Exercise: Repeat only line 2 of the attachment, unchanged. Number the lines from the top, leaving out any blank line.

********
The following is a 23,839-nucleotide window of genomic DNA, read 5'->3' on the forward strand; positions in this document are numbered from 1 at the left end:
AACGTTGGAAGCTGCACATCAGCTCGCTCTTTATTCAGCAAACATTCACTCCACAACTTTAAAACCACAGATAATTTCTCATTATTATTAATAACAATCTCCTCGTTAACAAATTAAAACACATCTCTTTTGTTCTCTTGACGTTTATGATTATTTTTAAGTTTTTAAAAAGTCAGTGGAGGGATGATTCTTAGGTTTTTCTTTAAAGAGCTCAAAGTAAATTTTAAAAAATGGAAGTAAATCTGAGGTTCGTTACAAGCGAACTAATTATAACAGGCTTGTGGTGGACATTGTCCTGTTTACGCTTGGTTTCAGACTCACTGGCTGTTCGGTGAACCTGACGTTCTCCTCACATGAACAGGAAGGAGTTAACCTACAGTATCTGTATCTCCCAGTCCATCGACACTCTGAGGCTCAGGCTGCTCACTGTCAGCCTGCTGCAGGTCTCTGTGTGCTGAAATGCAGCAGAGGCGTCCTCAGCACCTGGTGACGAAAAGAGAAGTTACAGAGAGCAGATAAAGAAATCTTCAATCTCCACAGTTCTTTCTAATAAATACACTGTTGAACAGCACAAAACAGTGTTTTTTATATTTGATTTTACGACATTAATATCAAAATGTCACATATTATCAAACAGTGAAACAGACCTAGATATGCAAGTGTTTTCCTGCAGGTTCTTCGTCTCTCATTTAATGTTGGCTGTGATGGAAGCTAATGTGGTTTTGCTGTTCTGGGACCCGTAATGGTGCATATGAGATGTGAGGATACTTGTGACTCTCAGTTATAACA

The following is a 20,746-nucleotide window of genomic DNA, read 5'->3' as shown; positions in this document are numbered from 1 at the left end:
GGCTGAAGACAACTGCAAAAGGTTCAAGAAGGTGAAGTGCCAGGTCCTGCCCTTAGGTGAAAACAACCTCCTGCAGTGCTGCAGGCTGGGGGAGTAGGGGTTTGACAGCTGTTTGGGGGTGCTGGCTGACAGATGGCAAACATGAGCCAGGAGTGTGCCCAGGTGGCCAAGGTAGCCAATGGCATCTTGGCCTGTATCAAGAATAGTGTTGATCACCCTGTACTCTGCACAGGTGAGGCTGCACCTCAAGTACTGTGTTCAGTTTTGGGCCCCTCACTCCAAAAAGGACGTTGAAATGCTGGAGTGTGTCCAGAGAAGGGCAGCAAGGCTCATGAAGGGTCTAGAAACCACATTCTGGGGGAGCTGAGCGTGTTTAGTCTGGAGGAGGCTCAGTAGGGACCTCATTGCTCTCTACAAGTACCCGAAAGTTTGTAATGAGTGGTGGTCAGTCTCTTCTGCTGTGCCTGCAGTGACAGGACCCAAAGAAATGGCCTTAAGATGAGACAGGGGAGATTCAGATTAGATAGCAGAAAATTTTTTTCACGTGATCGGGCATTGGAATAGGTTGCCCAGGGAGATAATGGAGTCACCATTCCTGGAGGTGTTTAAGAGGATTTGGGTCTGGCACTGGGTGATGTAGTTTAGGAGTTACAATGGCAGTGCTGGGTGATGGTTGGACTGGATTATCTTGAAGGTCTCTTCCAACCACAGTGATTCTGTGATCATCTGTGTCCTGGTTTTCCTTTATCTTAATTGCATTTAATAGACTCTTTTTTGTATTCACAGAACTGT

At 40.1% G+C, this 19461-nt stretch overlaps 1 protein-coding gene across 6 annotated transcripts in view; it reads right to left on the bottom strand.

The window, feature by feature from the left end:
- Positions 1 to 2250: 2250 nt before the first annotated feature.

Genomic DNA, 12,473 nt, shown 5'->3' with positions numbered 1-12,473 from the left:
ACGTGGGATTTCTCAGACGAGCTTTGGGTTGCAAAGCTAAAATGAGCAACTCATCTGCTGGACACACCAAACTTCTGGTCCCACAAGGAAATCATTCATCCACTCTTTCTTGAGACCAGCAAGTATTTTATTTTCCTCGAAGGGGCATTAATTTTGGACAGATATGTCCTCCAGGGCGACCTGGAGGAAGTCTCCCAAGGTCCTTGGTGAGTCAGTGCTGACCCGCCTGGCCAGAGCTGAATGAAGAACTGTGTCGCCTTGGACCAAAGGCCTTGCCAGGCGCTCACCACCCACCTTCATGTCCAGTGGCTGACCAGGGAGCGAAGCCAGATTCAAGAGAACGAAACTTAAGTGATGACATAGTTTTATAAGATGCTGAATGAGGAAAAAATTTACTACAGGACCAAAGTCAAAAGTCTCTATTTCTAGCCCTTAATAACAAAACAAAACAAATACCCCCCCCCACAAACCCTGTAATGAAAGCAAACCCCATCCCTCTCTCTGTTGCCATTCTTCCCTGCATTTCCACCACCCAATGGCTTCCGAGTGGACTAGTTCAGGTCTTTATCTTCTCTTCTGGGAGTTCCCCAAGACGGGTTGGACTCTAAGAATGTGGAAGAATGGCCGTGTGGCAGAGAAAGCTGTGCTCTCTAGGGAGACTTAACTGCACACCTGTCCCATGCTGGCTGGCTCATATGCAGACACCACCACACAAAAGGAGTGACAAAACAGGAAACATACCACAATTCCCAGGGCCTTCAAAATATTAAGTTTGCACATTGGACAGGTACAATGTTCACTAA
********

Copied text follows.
AACGTTGGAAGCTGCACATCAGCTCGCTCTTTATTCAGCAAACATTCACTCCACAACTTTAAAACCACAGATAATTTCTCATTATTATTAATAACAATCTCCTCGTTAACAAATTAAAACACATCTCTTTTGTTCTCTTGACGTTTATGATTATTTTTAAGTTTTTAAAAAGTCAGTGGAGGGATGATTCTTAGGTTTTTCTTTAAAGAGCTCAAAGTAAATTTTAAAAAATGGAAGTAAATCTGAGGTTCGTTACAAGCGAACTAATTATAACAGGCTTGTGGTGGACATTGTCCTGTTTACGCTTGGTTTCAGACTCACTGGCTGTTCGGTGAACCTGACGTTCTCCTCACATGAACAGGAAGGAGTTAACCTACAGTATCTGTATCTCCCAGTCCATCGACACTCTGAGGCTCAGGCTGCTCACTGTCAGCCTGCTGCAGGTCTCTGTGTGCTGAAATGCAGCAGAGGCGTCCTCAGCACCTGGTGACGAAAAGAGAAGTTACAGAGAGCAGATAAAGAAATCTTCAATCTCCACAGTTCTTTCTAATAAATACACTGTTGAACAGCACAAAACAGTGTTTTTTATATTTGATTTTACGACATTAATATCAAAATGTCACATATTATCAAACAGTGAAACAGACCTAGATATGCAAGTGTTTTCCTGCAGGTTCTTCGTCTCTCATTTAATGTTGGCTGTGATGGAAGCTAATGTGGTTTTGCTGTTCTGGGACCCGTAATGGTGCATATGAGATGTGAGGATACTTGTGACTCTCAGTTATAACA